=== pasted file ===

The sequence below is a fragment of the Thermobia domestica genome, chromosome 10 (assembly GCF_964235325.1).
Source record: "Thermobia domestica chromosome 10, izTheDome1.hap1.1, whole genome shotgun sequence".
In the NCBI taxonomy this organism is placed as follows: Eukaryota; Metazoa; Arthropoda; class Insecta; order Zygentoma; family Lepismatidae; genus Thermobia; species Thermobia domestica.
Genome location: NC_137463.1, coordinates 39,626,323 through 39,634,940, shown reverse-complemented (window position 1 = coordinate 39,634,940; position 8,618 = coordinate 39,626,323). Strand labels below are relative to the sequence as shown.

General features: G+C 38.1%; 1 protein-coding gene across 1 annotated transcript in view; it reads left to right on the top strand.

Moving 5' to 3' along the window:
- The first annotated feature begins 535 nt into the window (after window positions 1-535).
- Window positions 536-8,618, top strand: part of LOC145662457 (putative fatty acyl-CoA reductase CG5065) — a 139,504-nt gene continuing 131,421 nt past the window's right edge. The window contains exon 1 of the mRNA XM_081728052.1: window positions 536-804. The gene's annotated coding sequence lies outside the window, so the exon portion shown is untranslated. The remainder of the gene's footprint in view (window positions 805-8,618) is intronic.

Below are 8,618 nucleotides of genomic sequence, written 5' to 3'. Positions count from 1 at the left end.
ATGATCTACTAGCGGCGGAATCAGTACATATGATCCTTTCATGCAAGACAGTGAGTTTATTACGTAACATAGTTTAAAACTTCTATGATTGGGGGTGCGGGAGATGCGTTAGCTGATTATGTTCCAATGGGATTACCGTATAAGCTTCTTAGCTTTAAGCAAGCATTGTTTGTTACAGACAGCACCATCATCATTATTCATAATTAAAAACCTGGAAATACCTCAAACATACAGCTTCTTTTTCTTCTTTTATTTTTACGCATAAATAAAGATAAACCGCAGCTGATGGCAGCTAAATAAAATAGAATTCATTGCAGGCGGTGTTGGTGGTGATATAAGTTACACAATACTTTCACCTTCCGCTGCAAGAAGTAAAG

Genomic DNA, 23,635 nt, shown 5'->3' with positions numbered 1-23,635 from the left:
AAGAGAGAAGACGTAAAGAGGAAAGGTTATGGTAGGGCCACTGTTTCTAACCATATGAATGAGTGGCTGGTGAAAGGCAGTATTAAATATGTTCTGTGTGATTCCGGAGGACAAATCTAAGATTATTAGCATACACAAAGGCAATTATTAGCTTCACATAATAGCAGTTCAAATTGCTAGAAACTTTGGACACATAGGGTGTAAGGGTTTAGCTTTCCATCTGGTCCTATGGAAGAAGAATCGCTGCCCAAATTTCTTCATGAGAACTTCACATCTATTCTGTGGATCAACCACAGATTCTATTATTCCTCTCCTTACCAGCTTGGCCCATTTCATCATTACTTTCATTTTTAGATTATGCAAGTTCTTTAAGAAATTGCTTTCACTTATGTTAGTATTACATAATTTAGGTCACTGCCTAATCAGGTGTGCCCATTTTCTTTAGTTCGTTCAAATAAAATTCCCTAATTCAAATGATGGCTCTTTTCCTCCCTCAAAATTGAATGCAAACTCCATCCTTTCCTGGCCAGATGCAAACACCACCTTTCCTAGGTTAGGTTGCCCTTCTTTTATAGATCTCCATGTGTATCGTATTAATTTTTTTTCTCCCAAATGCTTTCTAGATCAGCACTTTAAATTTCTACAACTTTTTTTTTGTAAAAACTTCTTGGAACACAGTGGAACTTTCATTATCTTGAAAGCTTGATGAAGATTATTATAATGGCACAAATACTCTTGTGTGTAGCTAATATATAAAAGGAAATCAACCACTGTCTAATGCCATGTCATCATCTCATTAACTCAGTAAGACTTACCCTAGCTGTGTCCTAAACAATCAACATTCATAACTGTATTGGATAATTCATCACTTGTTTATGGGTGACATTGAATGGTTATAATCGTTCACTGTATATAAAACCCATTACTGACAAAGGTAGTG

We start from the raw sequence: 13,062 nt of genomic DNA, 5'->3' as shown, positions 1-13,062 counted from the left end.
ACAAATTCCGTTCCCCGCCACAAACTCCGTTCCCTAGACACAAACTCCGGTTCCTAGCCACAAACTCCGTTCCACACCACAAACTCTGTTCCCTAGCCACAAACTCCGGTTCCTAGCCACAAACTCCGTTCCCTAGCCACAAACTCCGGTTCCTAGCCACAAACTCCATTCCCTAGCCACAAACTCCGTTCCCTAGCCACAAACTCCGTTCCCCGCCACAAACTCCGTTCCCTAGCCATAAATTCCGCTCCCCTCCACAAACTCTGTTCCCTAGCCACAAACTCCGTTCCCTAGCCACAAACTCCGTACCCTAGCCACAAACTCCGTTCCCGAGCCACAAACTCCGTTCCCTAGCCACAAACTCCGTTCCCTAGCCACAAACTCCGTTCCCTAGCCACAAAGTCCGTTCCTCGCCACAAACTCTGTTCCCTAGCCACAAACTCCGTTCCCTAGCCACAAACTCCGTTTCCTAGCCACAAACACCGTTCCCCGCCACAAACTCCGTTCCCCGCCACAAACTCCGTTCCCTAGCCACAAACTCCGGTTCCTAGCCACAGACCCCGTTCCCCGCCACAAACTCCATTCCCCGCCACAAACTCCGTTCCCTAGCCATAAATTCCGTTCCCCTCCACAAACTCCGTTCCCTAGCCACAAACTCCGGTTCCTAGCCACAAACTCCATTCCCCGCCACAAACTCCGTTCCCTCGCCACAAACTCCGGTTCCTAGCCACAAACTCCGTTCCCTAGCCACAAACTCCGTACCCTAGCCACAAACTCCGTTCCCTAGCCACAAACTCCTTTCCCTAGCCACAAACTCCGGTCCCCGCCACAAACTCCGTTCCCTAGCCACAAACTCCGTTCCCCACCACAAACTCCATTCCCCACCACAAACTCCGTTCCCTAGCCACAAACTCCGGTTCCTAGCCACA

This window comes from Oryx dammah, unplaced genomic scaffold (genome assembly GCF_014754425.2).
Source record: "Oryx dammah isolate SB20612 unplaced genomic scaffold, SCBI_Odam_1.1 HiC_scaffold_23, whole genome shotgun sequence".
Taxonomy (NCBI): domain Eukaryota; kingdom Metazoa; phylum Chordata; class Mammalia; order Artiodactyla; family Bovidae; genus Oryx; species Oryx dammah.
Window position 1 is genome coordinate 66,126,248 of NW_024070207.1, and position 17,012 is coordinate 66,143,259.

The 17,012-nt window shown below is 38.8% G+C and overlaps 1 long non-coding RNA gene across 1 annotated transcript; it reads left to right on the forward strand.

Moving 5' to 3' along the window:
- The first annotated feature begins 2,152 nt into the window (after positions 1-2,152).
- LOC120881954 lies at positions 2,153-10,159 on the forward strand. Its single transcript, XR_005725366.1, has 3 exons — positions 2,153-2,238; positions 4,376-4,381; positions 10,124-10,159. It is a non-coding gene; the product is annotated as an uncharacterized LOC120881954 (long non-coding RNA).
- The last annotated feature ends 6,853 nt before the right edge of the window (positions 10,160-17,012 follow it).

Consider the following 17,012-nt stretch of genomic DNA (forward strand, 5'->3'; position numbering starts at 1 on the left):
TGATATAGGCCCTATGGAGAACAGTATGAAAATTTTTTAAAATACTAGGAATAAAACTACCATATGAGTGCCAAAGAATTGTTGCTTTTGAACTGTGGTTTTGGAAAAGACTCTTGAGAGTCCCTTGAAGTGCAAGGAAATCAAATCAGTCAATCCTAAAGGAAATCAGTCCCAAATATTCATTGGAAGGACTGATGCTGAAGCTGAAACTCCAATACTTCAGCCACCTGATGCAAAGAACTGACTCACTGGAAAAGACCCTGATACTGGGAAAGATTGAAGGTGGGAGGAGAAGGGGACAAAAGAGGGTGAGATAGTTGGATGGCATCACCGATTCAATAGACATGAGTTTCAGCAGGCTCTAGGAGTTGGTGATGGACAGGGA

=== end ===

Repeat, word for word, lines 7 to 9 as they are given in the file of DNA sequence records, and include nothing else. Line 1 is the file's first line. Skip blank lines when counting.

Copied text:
- The first annotated feature begins 535 nt into the window (after window positions 1-535).
- Window positions 536-8,618, top strand: part of LOC145662457 (putative fatty acyl-CoA reductase CG5065) — a 139,504-nt gene continuing 131,421 nt past the window's right edge. The window contains exon 1 of the mRNA XM_081728052.1: window positions 536-804. The gene's annotated coding sequence lies outside the window, so the exon portion shown is untranslated. The remainder of the gene's footprint in view (window positions 805-8,618) is intronic.

Below are 8,618 nucleotides of genomic sequence, written 5' to 3'. Positions count from 1 at the left end.